Interoperating Infrastructures in Emergencies

  • Antoine DesmetEmail author
  • Erol Gelenbe
Conference paper


The great challenge in handling the security and resilience in emergency situations is that threats will typically affect more than one infrastructure. A fire is not only a direct hazard for people but it will also short the electrical system, cutting off the lights and possibly the communications and sensor infrastructure and even create more fires. The Tsunami in Japan in 2011 flooded the nuclear reactors but also cut of the pumps that were designed to respond to any flooding situations. This paper is part of a project that addresses these cascaded failures and studies them via simulation. To provide some quantitative estimates of the effect of such cascaded threats, we use the Distributed Building Evacuation Simulator (DBES) to represent the effect of a hazard (in this case a fire) which destroys the sensor system which is used to compute the best advice given to people that are evacuated during the fire. Our simulations compare the situation when the sensor system is intact, and also when it is compromised. As expected, some results highlight the poor overall system performance when the underlying infrastructures are damaged. However, in some scenarios, the degraded system appears to perform as well as the intact one. An analysis into the fault-tolerance of the system leads to some design guidelines which can be applied to design fault-tolerant systems.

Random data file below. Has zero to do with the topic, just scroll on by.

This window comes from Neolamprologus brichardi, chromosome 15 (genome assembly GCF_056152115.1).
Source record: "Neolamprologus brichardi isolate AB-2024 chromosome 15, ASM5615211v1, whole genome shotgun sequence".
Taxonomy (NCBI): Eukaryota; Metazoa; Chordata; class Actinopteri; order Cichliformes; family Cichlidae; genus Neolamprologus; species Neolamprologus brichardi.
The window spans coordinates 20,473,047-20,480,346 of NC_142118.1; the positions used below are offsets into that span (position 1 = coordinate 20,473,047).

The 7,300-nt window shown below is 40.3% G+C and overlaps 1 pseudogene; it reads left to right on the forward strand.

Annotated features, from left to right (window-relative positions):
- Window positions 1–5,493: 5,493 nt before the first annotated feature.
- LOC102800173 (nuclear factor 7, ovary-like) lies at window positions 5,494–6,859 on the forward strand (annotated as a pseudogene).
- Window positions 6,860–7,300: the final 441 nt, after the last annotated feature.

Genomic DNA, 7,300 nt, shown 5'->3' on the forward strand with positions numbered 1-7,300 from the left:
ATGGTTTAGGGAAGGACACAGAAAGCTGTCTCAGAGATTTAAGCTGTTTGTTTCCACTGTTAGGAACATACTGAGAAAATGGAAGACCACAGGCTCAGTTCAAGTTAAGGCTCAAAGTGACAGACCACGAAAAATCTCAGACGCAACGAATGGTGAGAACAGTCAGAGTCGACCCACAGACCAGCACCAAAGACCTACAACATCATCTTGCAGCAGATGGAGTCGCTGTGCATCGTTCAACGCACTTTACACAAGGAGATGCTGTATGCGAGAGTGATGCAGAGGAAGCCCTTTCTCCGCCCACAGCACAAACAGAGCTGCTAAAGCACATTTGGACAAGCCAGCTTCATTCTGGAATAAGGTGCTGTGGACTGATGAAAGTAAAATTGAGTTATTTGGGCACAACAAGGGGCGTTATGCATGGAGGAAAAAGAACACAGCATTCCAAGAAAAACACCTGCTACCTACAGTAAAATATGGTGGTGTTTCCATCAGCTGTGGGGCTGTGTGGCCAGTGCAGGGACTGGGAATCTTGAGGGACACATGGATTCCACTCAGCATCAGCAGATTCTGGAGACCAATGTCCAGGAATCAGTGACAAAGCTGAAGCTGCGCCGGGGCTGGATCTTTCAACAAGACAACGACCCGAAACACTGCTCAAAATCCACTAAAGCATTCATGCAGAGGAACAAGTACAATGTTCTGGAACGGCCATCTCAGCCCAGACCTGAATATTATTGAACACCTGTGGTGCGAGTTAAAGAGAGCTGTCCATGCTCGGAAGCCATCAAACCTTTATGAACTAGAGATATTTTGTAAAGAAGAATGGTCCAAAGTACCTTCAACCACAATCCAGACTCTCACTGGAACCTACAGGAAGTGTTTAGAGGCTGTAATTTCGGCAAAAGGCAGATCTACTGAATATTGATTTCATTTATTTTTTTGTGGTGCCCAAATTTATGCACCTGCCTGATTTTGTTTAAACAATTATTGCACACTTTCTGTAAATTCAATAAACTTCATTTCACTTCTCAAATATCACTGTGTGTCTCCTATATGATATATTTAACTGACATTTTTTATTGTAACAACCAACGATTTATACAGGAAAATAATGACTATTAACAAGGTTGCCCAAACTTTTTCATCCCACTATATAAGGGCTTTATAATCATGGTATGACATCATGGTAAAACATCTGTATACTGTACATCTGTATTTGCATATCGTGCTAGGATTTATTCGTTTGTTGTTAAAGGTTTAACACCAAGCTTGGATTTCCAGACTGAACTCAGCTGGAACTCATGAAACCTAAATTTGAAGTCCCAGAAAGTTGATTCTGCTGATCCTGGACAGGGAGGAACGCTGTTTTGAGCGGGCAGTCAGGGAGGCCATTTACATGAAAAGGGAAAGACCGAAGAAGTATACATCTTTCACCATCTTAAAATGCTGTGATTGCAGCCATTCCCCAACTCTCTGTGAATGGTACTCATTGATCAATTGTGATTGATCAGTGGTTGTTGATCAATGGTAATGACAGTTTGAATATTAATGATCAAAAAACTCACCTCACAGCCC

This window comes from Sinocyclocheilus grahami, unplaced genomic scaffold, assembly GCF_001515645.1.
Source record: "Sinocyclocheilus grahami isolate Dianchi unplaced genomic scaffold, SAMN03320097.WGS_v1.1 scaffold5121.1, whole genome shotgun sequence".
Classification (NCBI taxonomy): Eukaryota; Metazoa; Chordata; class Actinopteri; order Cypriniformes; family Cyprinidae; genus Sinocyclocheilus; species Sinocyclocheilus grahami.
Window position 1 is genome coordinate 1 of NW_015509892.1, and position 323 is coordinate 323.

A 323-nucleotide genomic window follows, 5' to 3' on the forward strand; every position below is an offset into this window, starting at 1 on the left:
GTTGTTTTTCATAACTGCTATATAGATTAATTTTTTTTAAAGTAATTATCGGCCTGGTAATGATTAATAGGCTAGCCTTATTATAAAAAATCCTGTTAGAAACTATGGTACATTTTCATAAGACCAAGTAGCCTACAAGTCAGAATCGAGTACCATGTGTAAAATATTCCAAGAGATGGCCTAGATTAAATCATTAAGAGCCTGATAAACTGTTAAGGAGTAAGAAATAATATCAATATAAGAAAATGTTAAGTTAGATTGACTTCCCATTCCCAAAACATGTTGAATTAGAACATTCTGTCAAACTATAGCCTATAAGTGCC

Cyber-physical systems Emergency navigation Interacting critical systems Wireless sensor networks 


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Copyright information

© Springer-Verlag London 2013

Authors and Affiliations

  1. 1.Intelligent Systems and Networks Group, Department of Electrical and Electronic EngineeringImperial CollegeLondonUK

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